Covidence website will be inaccessible as we upgrading our platform on Monday 23rd August at 10am AEST, / 2am CEST/1am BST (Sunday, 15th August 8pm EDT/5pm PDT) 

Systematic review as class assignments?

Is there better teaching opportunity than assigning systematic reviews in a semester?

Carrie Price tweeted about the phenomenon of assigning students a systematic review within a semester. Her tweet got a lot of attention from medical educators and librarians alike. We reached out to Carrie to find out more on the topic and she shares her thoughts with us.

If you’re teaching faculty who has assigned systematic-style literature reviews to your students for a semester project, it might be time to revisit the exercise. Trying to fit a full systematic review into a semester is almost always problematic.

The goal, after all, is to have students leave with skills they can use in real-life research scenarios, and not frustration and a misunderstanding of the comprehensive literature review process. Consider that a true systematic review requires a full expert team that includes librarians, statisticians, and methodologists; follows a rigorous methodology that includes adopting a critical appraisal tool and a standard for synthesizing the evidence; and takes on average 67.3 weeks to complete (Borah et al., 2017). Expecting students to grasp this process in the scope of a typical semester is a big ask, and often leaves them defeated and discouraged, with more questions than answers they started with.

What are some options?

Here are some exercises that can incorporate that will equip students with a better understanding of the systematic review process and evidence syntheses overall. Think of this as a buffet – use one assignment or several. 

Rapid Review Exercise

A rapid review provides a rapid synthesis of knowledge about a policy or clinical practice issue and attempts to inform an evidence-based decision quickly. It follows many of the stages of a systematic knowledge synthesis but may modify stages to shorten the timeline.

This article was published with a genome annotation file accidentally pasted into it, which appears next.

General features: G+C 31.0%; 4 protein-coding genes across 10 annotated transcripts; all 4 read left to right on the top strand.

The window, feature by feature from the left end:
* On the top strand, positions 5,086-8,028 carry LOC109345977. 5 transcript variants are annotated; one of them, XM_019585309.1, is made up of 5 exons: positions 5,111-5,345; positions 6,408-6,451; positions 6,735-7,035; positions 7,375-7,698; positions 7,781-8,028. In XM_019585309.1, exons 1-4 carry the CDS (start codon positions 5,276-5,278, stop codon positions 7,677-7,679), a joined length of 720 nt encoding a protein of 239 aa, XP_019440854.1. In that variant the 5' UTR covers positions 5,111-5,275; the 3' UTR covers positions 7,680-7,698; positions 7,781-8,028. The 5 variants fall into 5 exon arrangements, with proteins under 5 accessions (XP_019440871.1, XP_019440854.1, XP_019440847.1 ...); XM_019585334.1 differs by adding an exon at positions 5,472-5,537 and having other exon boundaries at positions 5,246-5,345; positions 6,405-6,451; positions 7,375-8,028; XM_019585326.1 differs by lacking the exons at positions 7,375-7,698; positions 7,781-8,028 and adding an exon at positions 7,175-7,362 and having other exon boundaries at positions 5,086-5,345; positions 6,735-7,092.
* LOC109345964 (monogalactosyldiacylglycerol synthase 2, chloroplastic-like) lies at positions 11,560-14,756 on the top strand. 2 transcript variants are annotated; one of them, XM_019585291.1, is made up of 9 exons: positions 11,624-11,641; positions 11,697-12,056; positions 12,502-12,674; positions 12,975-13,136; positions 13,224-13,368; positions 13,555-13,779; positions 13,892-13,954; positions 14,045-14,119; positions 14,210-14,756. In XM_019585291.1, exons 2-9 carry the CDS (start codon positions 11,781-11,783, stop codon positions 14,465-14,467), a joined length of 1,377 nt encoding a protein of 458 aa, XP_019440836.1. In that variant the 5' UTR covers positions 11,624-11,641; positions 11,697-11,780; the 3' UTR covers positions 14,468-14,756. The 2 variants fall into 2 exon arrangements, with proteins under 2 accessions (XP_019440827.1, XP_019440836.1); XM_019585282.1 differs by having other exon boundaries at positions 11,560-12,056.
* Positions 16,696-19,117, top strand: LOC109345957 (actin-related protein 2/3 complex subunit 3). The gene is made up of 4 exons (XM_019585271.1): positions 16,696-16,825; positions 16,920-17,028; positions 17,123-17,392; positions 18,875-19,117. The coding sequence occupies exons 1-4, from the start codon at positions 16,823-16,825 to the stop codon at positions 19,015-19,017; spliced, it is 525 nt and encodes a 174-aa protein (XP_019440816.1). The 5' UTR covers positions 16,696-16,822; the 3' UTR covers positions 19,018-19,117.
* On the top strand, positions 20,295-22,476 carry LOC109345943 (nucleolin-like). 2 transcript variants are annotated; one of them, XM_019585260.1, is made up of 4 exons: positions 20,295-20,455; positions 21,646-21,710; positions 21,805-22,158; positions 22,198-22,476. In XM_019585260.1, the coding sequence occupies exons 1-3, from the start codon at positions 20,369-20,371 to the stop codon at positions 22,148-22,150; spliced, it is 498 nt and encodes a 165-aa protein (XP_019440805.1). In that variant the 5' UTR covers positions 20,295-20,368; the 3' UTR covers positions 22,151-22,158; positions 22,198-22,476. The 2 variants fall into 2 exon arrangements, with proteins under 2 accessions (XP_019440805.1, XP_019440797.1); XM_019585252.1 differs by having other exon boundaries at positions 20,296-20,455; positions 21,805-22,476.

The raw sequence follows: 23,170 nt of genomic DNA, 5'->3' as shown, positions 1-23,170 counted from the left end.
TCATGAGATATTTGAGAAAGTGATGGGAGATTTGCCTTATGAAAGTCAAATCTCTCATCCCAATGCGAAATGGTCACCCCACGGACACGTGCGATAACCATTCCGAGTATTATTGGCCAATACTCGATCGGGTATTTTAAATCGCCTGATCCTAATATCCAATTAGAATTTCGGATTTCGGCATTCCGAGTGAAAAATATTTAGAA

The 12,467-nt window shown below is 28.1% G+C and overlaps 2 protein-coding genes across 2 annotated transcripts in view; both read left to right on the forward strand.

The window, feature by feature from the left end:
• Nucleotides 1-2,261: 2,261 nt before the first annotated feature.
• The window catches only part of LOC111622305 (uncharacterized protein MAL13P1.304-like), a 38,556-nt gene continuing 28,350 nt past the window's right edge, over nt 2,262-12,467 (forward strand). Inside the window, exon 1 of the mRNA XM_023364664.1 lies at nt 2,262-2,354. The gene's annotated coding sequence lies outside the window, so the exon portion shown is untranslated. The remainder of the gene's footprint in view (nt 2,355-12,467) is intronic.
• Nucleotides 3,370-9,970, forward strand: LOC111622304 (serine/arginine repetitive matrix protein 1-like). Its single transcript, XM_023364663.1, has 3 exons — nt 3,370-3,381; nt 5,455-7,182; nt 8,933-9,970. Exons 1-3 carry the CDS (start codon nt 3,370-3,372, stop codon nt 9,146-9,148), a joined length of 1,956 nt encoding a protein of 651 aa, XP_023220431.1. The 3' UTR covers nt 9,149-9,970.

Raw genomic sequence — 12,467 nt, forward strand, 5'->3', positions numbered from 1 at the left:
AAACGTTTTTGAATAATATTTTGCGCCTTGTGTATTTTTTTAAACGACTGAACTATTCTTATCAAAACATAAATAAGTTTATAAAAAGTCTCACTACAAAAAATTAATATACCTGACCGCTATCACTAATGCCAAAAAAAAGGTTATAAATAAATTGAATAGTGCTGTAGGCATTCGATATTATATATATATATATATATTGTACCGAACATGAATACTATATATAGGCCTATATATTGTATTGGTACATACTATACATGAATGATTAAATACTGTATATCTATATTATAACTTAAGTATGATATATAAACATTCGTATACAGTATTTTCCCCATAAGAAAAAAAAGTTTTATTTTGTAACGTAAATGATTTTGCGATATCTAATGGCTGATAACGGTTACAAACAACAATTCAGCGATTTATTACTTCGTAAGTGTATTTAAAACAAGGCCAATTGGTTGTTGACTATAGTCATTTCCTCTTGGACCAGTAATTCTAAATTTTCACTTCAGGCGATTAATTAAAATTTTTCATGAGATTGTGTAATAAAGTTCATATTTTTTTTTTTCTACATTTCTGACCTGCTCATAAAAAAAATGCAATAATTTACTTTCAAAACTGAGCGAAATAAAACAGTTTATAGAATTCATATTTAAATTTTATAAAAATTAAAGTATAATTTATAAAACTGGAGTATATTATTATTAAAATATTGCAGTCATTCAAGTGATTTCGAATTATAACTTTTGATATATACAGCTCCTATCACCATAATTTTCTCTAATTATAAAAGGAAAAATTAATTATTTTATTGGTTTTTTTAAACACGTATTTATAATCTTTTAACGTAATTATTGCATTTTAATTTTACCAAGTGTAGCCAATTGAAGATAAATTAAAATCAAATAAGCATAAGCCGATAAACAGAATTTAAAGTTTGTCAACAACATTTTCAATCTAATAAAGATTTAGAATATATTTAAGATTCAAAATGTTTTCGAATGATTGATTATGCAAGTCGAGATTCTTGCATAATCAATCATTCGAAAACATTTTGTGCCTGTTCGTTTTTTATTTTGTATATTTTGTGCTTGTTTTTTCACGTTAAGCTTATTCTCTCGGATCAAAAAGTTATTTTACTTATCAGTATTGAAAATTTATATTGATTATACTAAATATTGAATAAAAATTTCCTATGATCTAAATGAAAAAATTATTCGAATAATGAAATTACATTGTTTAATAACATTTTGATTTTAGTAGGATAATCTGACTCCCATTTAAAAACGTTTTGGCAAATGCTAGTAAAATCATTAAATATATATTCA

Read more:

  • Garritty, C., Gartlehner, G., Nussbaumer-Streit, B., King, V. J., Hamel, C., Kamel, C., … & Stevens, A. (2020). Cochrane Rapid Reviews Methods Group offers evidence-informed guidance to conduct rapid reviews. Journal of Clinical Epidemiology.
  • Khangura, S., Konnyu, K., Cushman, R., Grimshaw, J., & Moher, D. (2012). Evidence summaries: the evolution of a rapid review approach. Systematic Reviews, 1, 10.


Scoping Review

scoping review might be used to map evidence and key concepts in fields that are new or very broad in scope, or where there is not enough data to make an effective synthesis. They may sometimes be done as a preliminary step to a systematic review.

Read more:

  • Arksey, H., & O’Malley, L. (2005). Scoping studies: towards a methodological framework. International Journal of Social Research Methodology, 8(1), 19–32.
  • Munn, Z., Peters, M., Stern, C., Tufanaru, C., McArthur, A., & Aromataris, E. (2018). Systematic review or scoping review? Guidance for authors when choosing between a systematic or scoping review approach. BMC Medical Research Methodology, 18(1), 143.


Learning Outcome for Rapid or Scoping Review Exercises


  • compare the differences between a systematic and scoping review.
  • identify the appropriate methodology for future research
  • gain practice in topic development and an applicable methodology.

Protocol Exercise

Ask students to select an appropriate topic and develop a protocol based on the PRISMA-P protocol reporting guideline (Moher et al, 2015). Developing a protocol ahead of the review helps students understand all that is involved in the workflow and process. Instructors can use the PRISMA-P Checklist as a rubric.


Learning Outcome for Protocol Exercise


  • become familiar with the work and effort involved in comprehensive literature review methods.
  •  gain experience in topic development.
    accurately report a systematic review protocol.
  • are prepared for the systematic review development process.


Annotated Bibliography of Classic Articles

Review Typologies

There exists within the corpus of literature a handful of classic “typology” articles. These articles aim to describe different approaches to evidence syntheses through literature review methodologies.

Read more:

  • Akl, E.A., Haddaway, N., Rada, G., & Lotfi, T. (2020). Evidence synthesis 2.0: when systematic, scoping, rapid, living, and overviews of reviews come together? Journal of Clinical Epidemiology.